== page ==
China has vowed to simplify governmental procedures in approving business projects, as the State Council Wednesday announced a trimmed list of items for Chinese business establishments, which used to require consent from the central government and take a long time before being carried out.
Canceling or simplifying the administrative approval procedures could save time and expenditure for the enterprises. Premier Li Keqiang disclosed during a nationwide State Council teleconference Monday that "some projects need to receive approvals from 27 departments."
A total of 133 items will be either exempted from the government's administrative review, or only require consent from lower-level authorities, said the State Council, China's cabinet. The move was welcomed by China's enterprises and experts, who said it will create a favorable business environment and stabilize economic growth, but also worry if the policy can be implemented well.
Some 71 items will no longer be subject to administrative review, and another 20 items will be given to lower-level government agencies to consider for approval, said the State Council. The other items will be subject to simpler approval procedures, or canceled completely, it said.
It is the seventh time the State Council has announced such a trimmed list since it started simplifying administrative reviews in 2001.
"The new leadership's resolve to ease controls this time is stronger than in the past," Li Jianming, deputy director at the China Enterprise Confederation, told the Global Times Thursday, adding that encouraged by the policy, some entrepreneurs who plan to transfer their assets overseas may possibly look for more investment opportunities in China.
But Li noted that enterprises' major concern is how the policy will be implemented.
For example, the administrative approval procedure for airport investment and construction will be canceled in the new list. However, "some obstacles remained, for instance, agencies which are in charge of charging administrative fees may be hesitant to cancel all the expenses they charged before," Li said.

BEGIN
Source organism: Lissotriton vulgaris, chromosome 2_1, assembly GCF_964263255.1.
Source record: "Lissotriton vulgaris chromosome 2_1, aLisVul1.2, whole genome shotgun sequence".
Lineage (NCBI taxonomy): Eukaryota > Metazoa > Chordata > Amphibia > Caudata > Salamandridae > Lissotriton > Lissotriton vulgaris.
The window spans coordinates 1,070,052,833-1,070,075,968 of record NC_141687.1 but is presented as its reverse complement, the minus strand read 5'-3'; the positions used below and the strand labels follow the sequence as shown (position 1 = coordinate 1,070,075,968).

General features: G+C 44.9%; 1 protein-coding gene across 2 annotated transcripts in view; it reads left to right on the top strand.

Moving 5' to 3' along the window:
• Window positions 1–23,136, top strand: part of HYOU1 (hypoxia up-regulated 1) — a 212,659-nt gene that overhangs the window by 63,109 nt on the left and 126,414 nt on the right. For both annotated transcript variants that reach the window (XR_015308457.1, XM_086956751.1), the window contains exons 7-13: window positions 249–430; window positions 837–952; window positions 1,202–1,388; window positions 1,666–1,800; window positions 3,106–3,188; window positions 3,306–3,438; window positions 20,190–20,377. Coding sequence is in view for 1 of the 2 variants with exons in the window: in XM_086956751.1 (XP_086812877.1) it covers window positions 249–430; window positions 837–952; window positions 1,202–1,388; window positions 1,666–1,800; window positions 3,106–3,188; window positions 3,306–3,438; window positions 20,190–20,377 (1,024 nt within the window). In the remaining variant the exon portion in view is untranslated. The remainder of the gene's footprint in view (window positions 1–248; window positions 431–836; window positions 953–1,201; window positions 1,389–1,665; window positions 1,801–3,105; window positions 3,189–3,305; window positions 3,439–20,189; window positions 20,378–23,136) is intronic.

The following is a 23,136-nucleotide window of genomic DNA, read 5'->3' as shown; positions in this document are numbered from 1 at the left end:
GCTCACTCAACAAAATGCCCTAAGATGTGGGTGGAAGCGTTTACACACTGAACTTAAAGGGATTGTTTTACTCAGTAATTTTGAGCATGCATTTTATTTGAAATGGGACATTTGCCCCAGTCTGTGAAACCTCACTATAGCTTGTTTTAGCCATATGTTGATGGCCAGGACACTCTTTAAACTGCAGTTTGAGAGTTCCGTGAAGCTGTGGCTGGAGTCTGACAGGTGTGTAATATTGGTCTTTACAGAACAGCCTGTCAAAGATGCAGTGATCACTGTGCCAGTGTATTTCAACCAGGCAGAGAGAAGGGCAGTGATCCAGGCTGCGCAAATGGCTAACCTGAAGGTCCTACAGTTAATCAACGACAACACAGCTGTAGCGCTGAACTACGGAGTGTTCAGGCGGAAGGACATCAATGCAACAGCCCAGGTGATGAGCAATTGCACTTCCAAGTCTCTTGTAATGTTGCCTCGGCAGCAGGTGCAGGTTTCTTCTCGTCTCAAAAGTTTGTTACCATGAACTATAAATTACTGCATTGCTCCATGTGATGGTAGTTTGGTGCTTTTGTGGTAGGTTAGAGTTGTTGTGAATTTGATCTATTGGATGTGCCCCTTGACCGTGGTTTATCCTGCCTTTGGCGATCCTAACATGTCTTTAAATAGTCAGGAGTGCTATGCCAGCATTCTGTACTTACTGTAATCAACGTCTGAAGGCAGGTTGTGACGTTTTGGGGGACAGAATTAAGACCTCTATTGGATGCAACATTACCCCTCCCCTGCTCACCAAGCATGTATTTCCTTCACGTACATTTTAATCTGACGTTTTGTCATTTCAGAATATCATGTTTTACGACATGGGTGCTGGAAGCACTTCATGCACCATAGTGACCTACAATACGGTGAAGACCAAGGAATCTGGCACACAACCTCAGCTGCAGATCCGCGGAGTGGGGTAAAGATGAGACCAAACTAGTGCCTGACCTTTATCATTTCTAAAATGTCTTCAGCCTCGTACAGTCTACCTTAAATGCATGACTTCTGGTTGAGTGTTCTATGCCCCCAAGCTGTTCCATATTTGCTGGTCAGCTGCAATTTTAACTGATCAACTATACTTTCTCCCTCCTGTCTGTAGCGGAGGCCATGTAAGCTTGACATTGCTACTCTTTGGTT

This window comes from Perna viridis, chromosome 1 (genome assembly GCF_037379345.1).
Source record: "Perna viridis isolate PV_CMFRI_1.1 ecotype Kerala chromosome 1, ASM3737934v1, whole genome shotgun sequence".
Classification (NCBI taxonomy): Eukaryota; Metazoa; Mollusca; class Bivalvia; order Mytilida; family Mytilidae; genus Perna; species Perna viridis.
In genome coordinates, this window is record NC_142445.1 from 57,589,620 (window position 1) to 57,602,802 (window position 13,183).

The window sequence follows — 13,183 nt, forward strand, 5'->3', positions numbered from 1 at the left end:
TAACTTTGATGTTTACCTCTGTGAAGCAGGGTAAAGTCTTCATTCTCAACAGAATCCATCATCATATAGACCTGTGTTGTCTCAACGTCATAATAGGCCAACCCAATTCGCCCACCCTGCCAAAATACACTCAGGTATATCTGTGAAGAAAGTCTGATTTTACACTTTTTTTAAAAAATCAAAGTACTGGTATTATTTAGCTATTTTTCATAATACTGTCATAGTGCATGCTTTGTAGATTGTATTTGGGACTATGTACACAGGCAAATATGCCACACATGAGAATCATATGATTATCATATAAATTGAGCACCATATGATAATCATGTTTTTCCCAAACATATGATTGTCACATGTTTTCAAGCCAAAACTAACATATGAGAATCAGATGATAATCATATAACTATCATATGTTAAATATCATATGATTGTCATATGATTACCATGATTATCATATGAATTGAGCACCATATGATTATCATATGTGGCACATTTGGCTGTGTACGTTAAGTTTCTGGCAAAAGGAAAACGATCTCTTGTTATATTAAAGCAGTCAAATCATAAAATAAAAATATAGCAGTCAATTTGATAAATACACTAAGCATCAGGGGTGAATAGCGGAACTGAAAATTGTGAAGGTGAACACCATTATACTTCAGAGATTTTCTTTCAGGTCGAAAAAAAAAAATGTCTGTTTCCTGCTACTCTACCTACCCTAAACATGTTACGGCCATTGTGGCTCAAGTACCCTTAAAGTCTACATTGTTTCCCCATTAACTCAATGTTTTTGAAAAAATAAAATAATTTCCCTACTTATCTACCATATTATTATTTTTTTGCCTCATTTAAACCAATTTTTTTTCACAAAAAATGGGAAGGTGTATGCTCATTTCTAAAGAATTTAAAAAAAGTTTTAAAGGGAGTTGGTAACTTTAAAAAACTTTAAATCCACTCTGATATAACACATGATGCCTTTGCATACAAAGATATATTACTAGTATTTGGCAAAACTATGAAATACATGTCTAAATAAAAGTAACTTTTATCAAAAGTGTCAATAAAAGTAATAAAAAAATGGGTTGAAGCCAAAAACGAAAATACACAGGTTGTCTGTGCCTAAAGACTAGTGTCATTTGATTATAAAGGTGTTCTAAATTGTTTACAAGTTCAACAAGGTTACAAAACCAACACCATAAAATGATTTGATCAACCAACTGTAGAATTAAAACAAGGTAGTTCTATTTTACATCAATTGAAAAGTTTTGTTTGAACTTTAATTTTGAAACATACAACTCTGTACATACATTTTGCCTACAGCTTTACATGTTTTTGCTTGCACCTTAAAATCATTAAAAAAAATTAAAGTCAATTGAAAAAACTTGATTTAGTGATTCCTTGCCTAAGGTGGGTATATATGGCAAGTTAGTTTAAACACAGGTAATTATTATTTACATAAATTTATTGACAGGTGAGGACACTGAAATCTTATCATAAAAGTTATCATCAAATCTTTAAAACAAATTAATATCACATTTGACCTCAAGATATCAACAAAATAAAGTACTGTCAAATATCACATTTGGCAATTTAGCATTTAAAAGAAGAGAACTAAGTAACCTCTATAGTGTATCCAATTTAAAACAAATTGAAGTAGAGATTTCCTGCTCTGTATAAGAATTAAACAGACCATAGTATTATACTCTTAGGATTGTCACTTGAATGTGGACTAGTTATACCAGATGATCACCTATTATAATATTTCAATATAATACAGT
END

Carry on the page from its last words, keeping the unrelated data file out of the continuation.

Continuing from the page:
So far, the central government has removed or simplified administrative reviews of 2,630 items since 2001, data from the State Council showed.
One highlight of the new list is that some key sectors including electricity, oil and gas are included.
According to the new list, requirements for approval from the NDRC for exploitation of new oil fields with annual production over 1 million tons will be canceled.
Businessmen said "it is a good sign" indicating the government is trying to create a more comfortable business environment for enterprises than before, although they still cannot benefit from the policies "in the short term."
"The limit of 1 million tons annually is too large, and only massive enterprises can afford to invest in such a large project," Chen Peng, a manager with Shtar Science & Technology Group, an oil refinery cooperation based in Shandong Province, told the Global Times.
Some businessmen welcomed the policy and said they are looking forward to the policies in the long term. Li Baomin, Party secretary of Jiangxi Copper Co, China's largest copper producer, was quoted by Xinhua as saying that "in the past, what we produced and any new project had to be approved by the central government, which greatly restrained our development."
Wang Xiaoguang, a researcher at the Chinese Academy of Governance, believes that it would be "one of the most thorough reforms" in China in the past three decades, if governments strictly implement recent policies to ease market controls.
"The new list covers key sectors like energy, which used to be strictly controlled by the central government," Wang told the Global Times Thursday.
Another highlight is fewer controls on service industries, which could bring a large number of job opportunities and "resolve the issues of unemployment in the long term," Wang noted.
College graduates are facing arguably the most difficult situation ever in getting a job this year, as nearly 7 million graduates across the country are flooding to economic hubs, according to Yao Yuqun, a professor on labor economics at the Renmin University of China, who expressed his worries to the Global Times during a recent interview.
Obviously, China has a ways to go to fully produce a business environment that minimizes the impediments to business formation, capital deployment, and employment of staff...
... but they are definately moving steadily toward a more friendly environment for business development and capital deployment, while the U.S. is moving in an increasingly detrimental direction for business, capital, and private sector employment.
Like 2 ships passing each other slowly in the night.